Yaaaawn. In fact, this is so tiresome that I fell asleep three times and missed nothing. There are a few funny lines in this. But, mostly, it’s just unbearable. Yes, I get that Kevin Hart is only 5’4″ tall. But is that the only thing they can make fun of in this movie? It gets old . . . fast. Just like this movie. Tired, silly, pointless, and a total waste of time. Hey, that’s why they released it in January.

THREE MARXES
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Watch the trailer . . .

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23 Responses

I couldn’t agree with you more about ice Cube and his ilk!

I’m sure “13” will be short lived in the theaters and the MSM will pan it.

unholyone on January 15, 2016 at 11:16 am

    I meant to add that I will see it ASAP, because history will be re-written. The administration has already sent its minions out to call these first hand observers/fighters liars!

    unholyone on January 15, 2016 at 11:19 am

    I think you are very wrong about “13 Hours.” The critics may pan it for political reasons, but I think the word-of-mouth will be great and this movie will have legs like “Lone Survivor” and “American Sniper.” I know a lot of people who have been anticipating this one for quite some time. I HATE going to the movies, but I will be seeing this one opening weekend. Of course, I’m in Ann Arbor so the theatre will probably be empty.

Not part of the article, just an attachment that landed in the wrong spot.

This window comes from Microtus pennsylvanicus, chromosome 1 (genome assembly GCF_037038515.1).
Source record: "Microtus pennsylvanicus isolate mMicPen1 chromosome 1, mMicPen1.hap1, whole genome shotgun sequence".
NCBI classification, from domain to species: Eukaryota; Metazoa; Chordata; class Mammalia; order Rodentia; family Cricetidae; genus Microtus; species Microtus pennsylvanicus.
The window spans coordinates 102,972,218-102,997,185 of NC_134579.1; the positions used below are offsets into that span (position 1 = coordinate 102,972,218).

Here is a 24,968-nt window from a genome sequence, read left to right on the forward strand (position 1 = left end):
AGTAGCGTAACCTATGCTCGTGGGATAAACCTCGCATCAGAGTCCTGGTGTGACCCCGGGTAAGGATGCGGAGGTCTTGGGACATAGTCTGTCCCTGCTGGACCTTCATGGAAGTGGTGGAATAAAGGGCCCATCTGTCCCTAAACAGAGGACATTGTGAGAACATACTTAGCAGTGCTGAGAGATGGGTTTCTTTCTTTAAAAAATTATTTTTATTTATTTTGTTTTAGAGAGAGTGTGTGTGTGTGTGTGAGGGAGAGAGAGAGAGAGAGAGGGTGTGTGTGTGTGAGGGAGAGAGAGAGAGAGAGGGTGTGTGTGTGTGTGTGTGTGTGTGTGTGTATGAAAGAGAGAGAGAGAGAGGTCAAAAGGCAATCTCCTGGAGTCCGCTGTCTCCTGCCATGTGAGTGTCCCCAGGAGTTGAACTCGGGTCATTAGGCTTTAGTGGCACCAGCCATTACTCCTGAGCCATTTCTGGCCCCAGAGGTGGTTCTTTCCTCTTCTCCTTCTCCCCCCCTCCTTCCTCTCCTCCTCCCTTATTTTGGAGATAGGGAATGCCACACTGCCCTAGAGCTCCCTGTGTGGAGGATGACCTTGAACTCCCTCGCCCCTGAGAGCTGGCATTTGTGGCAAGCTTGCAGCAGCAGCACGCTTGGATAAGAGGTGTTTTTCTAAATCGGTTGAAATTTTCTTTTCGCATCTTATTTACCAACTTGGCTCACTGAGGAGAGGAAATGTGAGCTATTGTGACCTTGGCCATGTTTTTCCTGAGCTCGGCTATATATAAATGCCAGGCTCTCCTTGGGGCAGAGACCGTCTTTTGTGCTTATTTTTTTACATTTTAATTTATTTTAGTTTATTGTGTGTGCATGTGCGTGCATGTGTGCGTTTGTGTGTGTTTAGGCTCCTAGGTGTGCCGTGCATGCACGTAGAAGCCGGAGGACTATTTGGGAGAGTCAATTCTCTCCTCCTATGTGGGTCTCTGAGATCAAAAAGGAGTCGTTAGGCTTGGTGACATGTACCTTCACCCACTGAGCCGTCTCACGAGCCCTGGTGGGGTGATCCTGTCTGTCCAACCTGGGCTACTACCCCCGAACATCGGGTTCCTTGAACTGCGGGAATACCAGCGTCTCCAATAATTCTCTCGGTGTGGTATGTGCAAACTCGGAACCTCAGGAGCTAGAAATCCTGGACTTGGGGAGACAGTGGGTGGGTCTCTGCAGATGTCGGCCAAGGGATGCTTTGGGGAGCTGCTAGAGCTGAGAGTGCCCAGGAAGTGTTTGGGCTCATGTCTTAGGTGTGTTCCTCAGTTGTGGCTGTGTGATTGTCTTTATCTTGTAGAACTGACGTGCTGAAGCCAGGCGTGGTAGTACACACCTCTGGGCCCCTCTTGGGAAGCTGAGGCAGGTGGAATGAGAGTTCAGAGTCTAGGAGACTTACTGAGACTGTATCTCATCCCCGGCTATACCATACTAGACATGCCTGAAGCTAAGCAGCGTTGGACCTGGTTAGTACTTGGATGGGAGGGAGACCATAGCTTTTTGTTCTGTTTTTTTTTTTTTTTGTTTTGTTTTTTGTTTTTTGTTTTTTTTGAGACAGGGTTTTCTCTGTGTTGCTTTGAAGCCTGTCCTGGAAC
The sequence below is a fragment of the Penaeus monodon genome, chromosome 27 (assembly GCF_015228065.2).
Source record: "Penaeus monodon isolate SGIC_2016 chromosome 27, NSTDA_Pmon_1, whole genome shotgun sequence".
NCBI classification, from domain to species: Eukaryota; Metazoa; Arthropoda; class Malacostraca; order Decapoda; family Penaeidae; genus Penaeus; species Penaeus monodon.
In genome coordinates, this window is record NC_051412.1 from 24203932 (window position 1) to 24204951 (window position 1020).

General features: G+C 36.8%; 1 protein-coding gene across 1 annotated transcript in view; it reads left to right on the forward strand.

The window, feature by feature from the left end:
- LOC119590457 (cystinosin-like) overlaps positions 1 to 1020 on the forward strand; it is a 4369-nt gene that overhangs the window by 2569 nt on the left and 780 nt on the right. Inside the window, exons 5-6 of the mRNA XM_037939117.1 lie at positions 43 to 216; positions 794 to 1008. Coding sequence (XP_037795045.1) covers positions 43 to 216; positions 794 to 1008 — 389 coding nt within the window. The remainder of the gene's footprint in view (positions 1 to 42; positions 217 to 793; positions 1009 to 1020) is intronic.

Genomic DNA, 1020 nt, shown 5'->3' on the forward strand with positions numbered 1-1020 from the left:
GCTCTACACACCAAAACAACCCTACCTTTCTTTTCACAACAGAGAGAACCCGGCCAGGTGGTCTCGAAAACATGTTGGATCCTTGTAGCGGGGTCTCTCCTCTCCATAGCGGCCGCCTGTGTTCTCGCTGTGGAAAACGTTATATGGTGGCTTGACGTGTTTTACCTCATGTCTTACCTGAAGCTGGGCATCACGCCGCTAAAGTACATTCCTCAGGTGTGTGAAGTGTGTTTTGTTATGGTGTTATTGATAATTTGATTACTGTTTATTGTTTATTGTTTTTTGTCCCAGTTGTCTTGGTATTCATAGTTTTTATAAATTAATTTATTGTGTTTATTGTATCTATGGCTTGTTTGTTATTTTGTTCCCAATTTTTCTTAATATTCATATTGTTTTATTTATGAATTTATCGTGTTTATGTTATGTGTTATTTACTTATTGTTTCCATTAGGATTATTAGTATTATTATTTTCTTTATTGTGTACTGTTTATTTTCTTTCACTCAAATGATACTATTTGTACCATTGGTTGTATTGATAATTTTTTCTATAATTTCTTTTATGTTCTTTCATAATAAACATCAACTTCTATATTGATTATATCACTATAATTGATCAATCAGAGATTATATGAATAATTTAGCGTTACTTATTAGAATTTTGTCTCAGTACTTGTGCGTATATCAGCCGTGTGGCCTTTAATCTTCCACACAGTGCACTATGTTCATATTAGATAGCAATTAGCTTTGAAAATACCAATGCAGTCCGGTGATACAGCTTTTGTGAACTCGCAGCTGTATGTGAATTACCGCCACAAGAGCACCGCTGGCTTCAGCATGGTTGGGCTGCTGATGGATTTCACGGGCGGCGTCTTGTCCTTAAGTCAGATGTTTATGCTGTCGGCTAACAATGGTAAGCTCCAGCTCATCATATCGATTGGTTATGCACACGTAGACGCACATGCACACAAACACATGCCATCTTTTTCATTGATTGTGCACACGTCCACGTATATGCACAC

MIGirl on January 15, 2016 at 11:30 pm

I like to think “13” hours will do to Hillary what “Star Wars” did to Carter.

Payback is a beyotch indeed and the ugly stripper deserving it is the woman riding on the blood of dead Americans to the Oval Office.

Not her finest hour or that of her boss, Obama.

NormanF on January 15, 2016 at 12:13 pm

Another “rapper,” Ice-T, has likewise been virulently anti-cop and pro-cop killer, so I suppose one can be forgiven for confusing him with Ice Cube. Though both are birds of a feather in this respect. N.F.G., in other words.

As per “13 Hours,” that the, ahem, woman with the cankles even stands a chance of occupying the White House (with her “adviser” [euphemism], Huma Abedin, in tow) is proof positive of the super-short memories of the bulk of the American sheeple. Besides Hillary’s conflicts of interest, there’s also Huma’s. I can also guarantee you that this film will be completely shut out come Oscar nomination time next year, due to everything Debbie noted about it and more. After all, the Oscars can’t have a pro-American film that debunks the Obama party line on Benghazi among the nominees, now can it?

ConcernedPatriot on January 15, 2016 at 12:22 pm

    ConcernedPatriot,

    Funny that you mentioned Tracy Lauren Marrow aka Ice T. I remember him just like Ice Cube rapping about killing cops and all of the stupid stuff he’s said about over the years. In a true ironic twist he plays a cop on NBCs Law and Order SVU. A show that’s in my humble opinion well past it’s cancellation date.